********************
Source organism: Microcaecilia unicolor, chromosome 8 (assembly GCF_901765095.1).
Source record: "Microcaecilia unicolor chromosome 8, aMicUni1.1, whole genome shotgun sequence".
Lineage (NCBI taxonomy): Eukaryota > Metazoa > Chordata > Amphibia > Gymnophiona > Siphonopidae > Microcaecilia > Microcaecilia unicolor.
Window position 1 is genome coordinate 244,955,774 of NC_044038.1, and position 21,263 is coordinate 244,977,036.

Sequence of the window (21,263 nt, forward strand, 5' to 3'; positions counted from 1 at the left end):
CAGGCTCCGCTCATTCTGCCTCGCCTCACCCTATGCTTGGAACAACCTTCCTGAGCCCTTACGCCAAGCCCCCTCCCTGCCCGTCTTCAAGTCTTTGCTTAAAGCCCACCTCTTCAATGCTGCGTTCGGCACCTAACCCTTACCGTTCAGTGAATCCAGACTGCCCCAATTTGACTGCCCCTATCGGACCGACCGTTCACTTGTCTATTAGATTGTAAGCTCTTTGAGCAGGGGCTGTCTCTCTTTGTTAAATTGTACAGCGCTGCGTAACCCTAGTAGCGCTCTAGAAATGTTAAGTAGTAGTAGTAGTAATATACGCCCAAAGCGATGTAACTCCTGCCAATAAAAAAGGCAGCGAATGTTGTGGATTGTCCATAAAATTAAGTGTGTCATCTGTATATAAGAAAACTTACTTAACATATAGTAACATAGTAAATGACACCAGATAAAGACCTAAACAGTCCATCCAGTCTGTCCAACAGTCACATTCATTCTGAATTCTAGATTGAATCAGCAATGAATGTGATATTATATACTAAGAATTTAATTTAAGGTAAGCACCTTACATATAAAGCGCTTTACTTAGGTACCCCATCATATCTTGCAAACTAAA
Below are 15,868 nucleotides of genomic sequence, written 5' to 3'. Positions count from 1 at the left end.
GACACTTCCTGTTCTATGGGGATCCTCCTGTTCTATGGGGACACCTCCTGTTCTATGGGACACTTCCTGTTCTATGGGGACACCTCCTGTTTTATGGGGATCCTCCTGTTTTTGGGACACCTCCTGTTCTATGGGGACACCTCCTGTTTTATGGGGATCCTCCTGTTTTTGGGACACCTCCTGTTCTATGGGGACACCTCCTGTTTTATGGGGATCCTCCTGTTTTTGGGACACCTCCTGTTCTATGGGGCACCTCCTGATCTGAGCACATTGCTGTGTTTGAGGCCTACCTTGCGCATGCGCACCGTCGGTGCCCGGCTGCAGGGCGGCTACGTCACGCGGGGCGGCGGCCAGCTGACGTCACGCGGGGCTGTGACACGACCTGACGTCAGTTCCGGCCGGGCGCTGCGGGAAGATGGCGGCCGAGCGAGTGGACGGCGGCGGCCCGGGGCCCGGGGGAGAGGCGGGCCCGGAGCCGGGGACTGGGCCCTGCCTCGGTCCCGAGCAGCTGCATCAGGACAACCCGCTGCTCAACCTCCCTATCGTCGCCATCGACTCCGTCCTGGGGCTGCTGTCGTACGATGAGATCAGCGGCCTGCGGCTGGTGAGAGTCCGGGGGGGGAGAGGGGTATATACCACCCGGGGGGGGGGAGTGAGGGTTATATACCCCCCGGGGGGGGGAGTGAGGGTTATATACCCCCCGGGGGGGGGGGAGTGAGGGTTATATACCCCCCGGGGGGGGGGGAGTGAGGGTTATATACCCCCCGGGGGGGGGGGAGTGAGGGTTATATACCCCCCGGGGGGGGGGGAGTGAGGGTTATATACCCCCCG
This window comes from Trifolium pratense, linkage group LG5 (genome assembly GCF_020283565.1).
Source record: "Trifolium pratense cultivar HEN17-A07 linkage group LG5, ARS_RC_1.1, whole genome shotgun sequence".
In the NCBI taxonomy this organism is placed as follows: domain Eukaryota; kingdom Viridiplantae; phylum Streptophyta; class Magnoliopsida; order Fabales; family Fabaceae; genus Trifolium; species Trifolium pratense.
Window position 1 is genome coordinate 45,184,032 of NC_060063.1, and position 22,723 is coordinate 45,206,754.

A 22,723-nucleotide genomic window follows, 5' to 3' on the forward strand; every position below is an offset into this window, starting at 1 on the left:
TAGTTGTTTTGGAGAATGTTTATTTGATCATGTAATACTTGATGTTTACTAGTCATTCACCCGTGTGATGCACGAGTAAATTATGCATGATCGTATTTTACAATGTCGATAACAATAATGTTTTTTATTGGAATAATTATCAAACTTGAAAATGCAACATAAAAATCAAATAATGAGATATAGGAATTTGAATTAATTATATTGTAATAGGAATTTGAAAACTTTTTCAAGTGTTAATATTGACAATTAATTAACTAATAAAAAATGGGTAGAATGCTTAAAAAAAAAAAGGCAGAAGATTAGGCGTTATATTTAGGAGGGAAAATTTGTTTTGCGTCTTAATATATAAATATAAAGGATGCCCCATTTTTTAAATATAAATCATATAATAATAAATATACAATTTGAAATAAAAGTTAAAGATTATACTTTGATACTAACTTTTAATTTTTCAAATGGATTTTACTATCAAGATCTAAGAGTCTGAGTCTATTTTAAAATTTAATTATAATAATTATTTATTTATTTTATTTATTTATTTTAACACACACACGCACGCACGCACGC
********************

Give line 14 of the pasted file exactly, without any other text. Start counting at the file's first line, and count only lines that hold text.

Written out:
TAGTTGTTTTGGAGAATGTTTATTTGATCATGTAATACTTGATGTTTACTAGTCATTCACCCGTGTGATGCACGAGTAAATTATGCATGATCGTATTTTACAATGTCGATAACAATAATGTTTTTTATTGGAATAATTATCAAACTTGAAAATGCAACATAAAAATCAAATAATGAGATATAGGAATTTGAATTAATTATATTGTAATAGGAATTTGAAAACTTTTTCAAGTGTTAATATTGACAATTAATTAACTAATAAAAAATGGGTAGAATGCTTAAAAAAAAAAAGGCAGAAGATTAGGCGTTATATTTAGGAGGGAAAATTTGTTTTGCGTCTTAATATATAAATATAAAGGATGCCCCATTTTTTAAATATAAATCATATAATAATAAATATACAATTTGAAATAAAAGTTAAAGATTATACTTTGATACTAACTTTTAATTTTTCAAATGGATTTTACTATCAAGATCTAAGAGTCTGAGTCTATTTTAAAATTTAATTATAATAATTATTTATTTATTTTATTTATTTATTTTAACACACACACGCACGCACGCACGC